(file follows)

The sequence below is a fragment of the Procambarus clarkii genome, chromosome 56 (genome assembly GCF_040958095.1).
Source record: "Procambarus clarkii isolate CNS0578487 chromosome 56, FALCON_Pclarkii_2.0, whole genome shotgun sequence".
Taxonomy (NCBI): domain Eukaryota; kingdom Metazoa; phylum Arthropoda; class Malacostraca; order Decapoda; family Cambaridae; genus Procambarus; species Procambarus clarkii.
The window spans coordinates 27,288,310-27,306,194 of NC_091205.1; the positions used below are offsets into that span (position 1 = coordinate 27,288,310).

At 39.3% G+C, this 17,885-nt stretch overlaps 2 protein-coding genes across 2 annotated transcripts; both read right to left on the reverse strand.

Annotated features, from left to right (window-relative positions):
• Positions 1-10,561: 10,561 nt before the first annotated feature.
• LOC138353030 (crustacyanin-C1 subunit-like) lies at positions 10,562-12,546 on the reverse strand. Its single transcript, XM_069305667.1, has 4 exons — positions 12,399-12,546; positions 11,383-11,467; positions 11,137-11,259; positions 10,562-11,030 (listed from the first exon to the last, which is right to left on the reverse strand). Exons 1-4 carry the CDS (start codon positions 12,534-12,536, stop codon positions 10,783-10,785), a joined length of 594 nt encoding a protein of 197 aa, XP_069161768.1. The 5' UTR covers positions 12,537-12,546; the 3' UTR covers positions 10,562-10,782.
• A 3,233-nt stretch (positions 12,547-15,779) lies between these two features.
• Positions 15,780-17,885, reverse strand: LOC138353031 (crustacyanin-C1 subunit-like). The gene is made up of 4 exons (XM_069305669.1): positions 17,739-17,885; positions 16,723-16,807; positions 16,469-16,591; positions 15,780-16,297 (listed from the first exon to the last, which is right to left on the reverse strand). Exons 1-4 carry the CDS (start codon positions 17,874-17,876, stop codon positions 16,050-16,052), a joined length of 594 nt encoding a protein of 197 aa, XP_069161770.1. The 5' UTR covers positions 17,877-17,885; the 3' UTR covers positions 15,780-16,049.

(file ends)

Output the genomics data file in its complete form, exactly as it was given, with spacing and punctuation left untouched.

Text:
The sequence below is a fragment of the Procambarus clarkii genome, chromosome 56 (genome assembly GCF_040958095.1).
Source record: "Procambarus clarkii isolate CNS0578487 chromosome 56, FALCON_Pclarkii_2.0, whole genome shotgun sequence".
Taxonomy (NCBI): domain Eukaryota; kingdom Metazoa; phylum Arthropoda; class Malacostraca; order Decapoda; family Cambaridae; genus Procambarus; species Procambarus clarkii.
The window spans coordinates 27,288,310-27,306,194 of NC_091205.1; the positions used below are offsets into that span (position 1 = coordinate 27,288,310).

At 39.3% G+C, this 17,885-nt stretch overlaps 2 protein-coding genes across 2 annotated transcripts; both read right to left on the reverse strand.

Annotated features, from left to right (window-relative positions):
• Positions 1-10,561: 10,561 nt before the first annotated feature.
• LOC138353030 (crustacyanin-C1 subunit-like) lies at positions 10,562-12,546 on the reverse strand. Its single transcript, XM_069305667.1, has 4 exons — positions 12,399-12,546; positions 11,383-11,467; positions 11,137-11,259; positions 10,562-11,030 (listed from the first exon to the last, which is right to left on the reverse strand). Exons 1-4 carry the CDS (start codon positions 12,534-12,536, stop codon positions 10,783-10,785), a joined length of 594 nt encoding a protein of 197 aa, XP_069161768.1. The 5' UTR covers positions 12,537-12,546; the 3' UTR covers positions 10,562-10,782.
• A 3,233-nt stretch (positions 12,547-15,779) lies between these two features.
• Positions 15,780-17,885, reverse strand: LOC138353031 (crustacyanin-C1 subunit-like). The gene is made up of 4 exons (XM_069305669.1): positions 17,739-17,885; positions 16,723-16,807; positions 16,469-16,591; positions 15,780-16,297 (listed from the first exon to the last, which is right to left on the reverse strand). Exons 1-4 carry the CDS (start codon positions 17,874-17,876, stop codon positions 16,050-16,052), a joined length of 594 nt encoding a protein of 197 aa, XP_069161770.1. The 5' UTR covers positions 17,877-17,885; the 3' UTR covers positions 15,780-16,049.